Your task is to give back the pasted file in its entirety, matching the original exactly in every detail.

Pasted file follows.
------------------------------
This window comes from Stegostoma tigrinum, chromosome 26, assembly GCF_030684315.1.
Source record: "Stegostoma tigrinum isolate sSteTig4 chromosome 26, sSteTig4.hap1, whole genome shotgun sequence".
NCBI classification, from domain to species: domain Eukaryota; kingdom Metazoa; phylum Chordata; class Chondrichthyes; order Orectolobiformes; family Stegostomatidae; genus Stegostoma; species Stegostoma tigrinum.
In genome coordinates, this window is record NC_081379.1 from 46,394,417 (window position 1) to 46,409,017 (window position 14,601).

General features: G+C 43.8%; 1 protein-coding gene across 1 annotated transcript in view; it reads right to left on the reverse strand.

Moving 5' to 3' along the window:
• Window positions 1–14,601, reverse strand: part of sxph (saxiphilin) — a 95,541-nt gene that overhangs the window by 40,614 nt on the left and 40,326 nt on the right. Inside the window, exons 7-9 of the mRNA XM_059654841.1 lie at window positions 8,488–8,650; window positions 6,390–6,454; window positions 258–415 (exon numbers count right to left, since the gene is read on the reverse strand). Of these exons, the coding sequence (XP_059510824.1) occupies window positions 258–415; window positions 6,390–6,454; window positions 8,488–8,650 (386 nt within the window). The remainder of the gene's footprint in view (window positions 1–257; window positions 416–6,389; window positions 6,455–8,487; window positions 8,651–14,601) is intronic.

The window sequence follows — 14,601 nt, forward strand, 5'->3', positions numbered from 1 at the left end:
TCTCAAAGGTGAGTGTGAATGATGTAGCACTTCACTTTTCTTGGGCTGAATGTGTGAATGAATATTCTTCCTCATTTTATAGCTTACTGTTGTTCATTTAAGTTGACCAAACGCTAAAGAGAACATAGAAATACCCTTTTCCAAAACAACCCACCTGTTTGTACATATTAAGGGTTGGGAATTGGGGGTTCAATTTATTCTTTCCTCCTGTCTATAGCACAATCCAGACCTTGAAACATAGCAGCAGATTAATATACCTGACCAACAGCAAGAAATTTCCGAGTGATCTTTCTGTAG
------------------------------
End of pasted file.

This window comes from Stegostoma tigrinum, chromosome 26, assembly GCF_030684315.1.
Source record: "Stegostoma tigrinum isolate sSteTig4 chromosome 26, sSteTig4.hap1, whole genome shotgun sequence".
NCBI classification, from domain to species: domain Eukaryota; kingdom Metazoa; phylum Chordata; class Chondrichthyes; order Orectolobiformes; family Stegostomatidae; genus Stegostoma; species Stegostoma tigrinum.
In genome coordinates, this window is record NC_081379.1 from 46,394,417 (window position 1) to 46,409,017 (window position 14,601).

General features: G+C 43.8%; 1 protein-coding gene across 1 annotated transcript in view; it reads right to left on the reverse strand.

Moving 5' to 3' along the window:
• Window positions 1–14,601, reverse strand: part of sxph (saxiphilin) — a 95,541-nt gene that overhangs the window by 40,614 nt on the left and 40,326 nt on the right. Inside the window, exons 7-9 of the mRNA XM_059654841.1 lie at window positions 8,488–8,650; window positions 6,390–6,454; window positions 258–415 (exon numbers count right to left, since the gene is read on the reverse strand). Of these exons, the coding sequence (XP_059510824.1) occupies window positions 258–415; window positions 6,390–6,454; window positions 8,488–8,650 (386 nt within the window). The remainder of the gene's footprint in view (window positions 1–257; window positions 416–6,389; window positions 6,455–8,487; window positions 8,651–14,601) is intronic.

The window sequence follows — 14,601 nt, forward strand, 5'->3', positions numbered from 1 at the left end:
TCTCAAAGGTGAGTGTGAATGATGTAGCACTTCACTTTTCTTGGGCTGAATGTGTGAATGAATATTCTTCCTCATTTTATAGCTTACTGTTGTTCATTTAAGTTGACCAAACGCTAAAGAGAACATAGAAATACCCTTTTCCAAAACAACCCACCTGTTTGTACATATTAAGGGTTGGGAATTGGGGGTTCAATTTATTCTTTCCTCCTGTCTATAGCACAATCCAGACCTTGAAACATAGCAGCAGATTAATATACCTGACCAACAGCAAGAAATTTCCGAGTGATCTTTCTGTAG